Bank does damage control over donation to prize won by anti-gay-marriage activist ({{commentsTotal}})


The controversial choice of a conservative "family-values" group as the winner of this year's Aadu Luukas social dialogue prize produced more fallout over the weekend, as a CSR mailing from Swedbank mentioning the bank's annual donation to the Luukas foundation didn't go over well with many customers.

The bank's letter mentioned that it had donated for the seventth year in a row to the prize, which has previously gone to more middle-of-the-road candidates than this year's winner, Varro Vooglaid's Foundation for the Protection of Family and Traditional Values.

After the letter was circulated on social media, Swedbank made a full reversal on Sunday, asking the Luukas Foundation to return to Swedbank the 5,000 euros in question.

"The [Luukas] foundation's unpleasant change of course this year was unexpected and we weren't able to respond fast enough to it," said a spokesperson for the Swedish-owned bank. "Swedbank supports diversity in society as a company and an employer, it is a strategicaly important topic for us in Estonia and other home markets."

The mailing to private banking customers was titled "a gift to the strongest." It ddn't specifically mention Vooglaid's group, which campaigned against the gender-neutral Cohabitation Act passed in the autumn.

The conservative group, which won a cash prize of 32,000 euros from the foundation, responded on Facebook, saying society was moving in the direction of "ostracism" and "dictatorship of relativism" where some groups were not even considered welcome to sit at the table.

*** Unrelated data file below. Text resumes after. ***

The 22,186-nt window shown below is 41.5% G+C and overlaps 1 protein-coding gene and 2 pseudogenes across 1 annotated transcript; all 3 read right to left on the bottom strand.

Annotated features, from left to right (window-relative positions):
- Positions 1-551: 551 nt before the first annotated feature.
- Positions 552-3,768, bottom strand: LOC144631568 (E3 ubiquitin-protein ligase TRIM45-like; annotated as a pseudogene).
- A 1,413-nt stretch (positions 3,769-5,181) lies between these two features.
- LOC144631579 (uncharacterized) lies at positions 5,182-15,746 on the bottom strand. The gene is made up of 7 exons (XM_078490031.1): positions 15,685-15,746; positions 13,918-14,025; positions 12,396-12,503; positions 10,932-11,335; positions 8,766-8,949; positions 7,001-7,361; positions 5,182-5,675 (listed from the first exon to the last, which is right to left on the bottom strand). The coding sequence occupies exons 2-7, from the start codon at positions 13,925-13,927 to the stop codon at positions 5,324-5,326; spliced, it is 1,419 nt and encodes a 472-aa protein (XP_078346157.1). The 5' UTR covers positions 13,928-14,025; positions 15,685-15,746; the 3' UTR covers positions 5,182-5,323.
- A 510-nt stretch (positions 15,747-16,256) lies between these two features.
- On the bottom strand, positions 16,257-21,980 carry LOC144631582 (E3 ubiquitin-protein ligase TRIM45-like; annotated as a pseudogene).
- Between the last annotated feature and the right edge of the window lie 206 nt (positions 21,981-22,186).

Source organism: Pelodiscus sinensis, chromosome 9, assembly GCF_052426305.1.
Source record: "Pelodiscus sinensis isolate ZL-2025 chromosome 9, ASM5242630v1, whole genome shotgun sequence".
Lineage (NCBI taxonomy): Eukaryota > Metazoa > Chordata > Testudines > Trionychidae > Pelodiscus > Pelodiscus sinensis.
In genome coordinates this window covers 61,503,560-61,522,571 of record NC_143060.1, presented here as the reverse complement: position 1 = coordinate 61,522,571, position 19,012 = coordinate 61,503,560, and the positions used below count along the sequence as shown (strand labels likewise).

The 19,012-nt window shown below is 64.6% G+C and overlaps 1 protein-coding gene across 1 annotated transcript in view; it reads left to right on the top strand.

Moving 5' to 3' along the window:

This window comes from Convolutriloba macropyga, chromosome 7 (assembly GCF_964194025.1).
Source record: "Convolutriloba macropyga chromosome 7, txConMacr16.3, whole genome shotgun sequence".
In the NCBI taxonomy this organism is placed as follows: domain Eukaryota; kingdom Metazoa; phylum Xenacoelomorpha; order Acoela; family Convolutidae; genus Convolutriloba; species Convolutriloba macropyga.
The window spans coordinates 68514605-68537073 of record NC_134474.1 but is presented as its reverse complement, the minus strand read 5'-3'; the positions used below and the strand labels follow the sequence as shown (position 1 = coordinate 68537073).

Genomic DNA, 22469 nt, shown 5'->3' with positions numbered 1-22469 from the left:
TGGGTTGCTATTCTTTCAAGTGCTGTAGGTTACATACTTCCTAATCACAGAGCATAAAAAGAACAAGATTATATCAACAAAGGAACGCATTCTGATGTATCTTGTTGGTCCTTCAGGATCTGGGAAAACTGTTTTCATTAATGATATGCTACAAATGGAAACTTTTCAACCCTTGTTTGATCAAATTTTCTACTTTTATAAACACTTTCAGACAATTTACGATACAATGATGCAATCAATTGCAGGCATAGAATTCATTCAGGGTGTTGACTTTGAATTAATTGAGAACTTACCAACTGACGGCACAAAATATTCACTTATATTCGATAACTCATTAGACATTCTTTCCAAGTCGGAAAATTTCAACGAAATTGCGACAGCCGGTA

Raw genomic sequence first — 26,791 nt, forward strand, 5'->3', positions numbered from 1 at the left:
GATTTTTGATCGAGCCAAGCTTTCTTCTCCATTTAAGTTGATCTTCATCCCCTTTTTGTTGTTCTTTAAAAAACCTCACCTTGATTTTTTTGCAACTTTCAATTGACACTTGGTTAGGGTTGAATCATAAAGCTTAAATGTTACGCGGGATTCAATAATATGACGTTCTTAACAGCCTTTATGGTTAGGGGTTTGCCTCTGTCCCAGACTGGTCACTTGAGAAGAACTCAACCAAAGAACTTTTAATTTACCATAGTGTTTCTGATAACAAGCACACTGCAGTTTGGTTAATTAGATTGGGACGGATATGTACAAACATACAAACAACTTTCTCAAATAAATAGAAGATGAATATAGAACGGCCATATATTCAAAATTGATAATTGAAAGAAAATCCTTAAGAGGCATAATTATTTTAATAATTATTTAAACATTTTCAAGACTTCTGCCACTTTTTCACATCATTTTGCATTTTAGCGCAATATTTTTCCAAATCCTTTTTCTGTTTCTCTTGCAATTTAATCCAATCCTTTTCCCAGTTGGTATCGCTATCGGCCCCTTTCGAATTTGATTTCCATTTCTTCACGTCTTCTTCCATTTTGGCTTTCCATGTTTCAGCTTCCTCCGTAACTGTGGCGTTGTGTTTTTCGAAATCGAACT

Indrek Luukas, who chairs the prize foundation named after his late father, Aadu, told Postimees he was dismayed by the Swedbank decision.

"I am sincerely sorry that the longstanding cooperation partner of the Aadu Luukas Foundation wants back its donation," he said, adding that the 5,000 euros was less than what the shortlisted nominees received. This year's shortlist included the Food Bank, a cancer charity, and the Tallinn zoo director, among others.


Editor: K. Rikken

+{{cc.replyToName}} {{cc.body}}
No comments yet.
Logged in as {{user.alias}}. Log out
Login failed

Register user/reset password

Name needs to be fewer than 32 characters long
Comment needs to be fewer than 600 characters long

Independence Day: Estonia’s way into the future isn’t a race

There is a lack of connection between the Estonian state, and the people who live here. While it expects a lot of the state, Estonian society doesn’t seem ready to contribute, writes Viktor Trasberg.

Lotman: Security academy would be crucial Estonian identity point in Narva

In an opinion piece published by Eesti Päevaleht, Tallinn University professor Mihhail Lotman found it important to overcome the mental barrier separating Ida-Viru County from the rest of Estonia.

About us

Staff & contacts | Comments rules

Would you like to contribute an article, a feature, or an opinion piece?

Let us know: